It's about time
Allan Symons, Sc'65, PhD'99, turned his passion for clocks into Canada's only clock museum.
Allan Symons, Sc’65, PhD’69, Deep River, ON, was honoured with a Lifetime Achievement Award of Excellence from the Ontario Museum Association at its 2010 annual conference in Toronto.
This award recognized his significant contributions to the museum community since 1999, when he retired from a long first career in chemistry research with Atomic Energy of Canada. His unusual second career as an unpaid volunteer began in 2000 with the creation and operation of the Canadian Clock Museum in Deep River, ON. Thousands of in-house and online visitors have toured this unique museum during its first decade. The museum began as a hobby.
“I started in the 1980s to build a collection of Canadian-made clocks and do some restoration,” Allan says. “Friends tell me I was talking about a possible museum in the mid-1990s. Both the clocks and the history of companies that made them are equally important to me.” The museum now has about 2,000 items, including some from the early 1800s, and it continues to grow. Allan acquires clocks and related horological items through purchase or donation. He also carries out research on Canadian clock companies and on 20th century companies that haven’t yet had their histories documented.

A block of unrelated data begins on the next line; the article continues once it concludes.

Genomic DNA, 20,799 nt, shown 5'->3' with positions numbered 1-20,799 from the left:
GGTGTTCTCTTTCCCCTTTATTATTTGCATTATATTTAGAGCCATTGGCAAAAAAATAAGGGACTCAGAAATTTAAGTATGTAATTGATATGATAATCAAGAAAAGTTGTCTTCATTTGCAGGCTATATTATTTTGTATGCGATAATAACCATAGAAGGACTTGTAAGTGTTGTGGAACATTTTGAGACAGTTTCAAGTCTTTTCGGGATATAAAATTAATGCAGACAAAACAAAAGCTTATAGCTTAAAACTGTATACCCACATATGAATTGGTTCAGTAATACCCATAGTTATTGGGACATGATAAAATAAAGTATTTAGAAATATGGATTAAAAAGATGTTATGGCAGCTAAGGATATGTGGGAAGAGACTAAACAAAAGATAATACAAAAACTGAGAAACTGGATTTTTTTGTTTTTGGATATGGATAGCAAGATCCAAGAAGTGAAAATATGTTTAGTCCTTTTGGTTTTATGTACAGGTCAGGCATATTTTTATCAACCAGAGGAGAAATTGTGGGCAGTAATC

“For example, Heritage Canada provided a small contract in 2007 to tell the story about Harry Snider’s two Toronto-based companies that produced hundreds of models between 1950 and 1976. The results of that project,” Allan says, “are located in the Community Memories section of the Virtual Museum of Canada.” At any time, Allan has about 400 clocks on display in the museum’s exhibit room. Outside the museum, there are several working sundials, including one user-friendly version: it’s a large “stand-on, use-your-own-shadow” sundial set into the front lawn.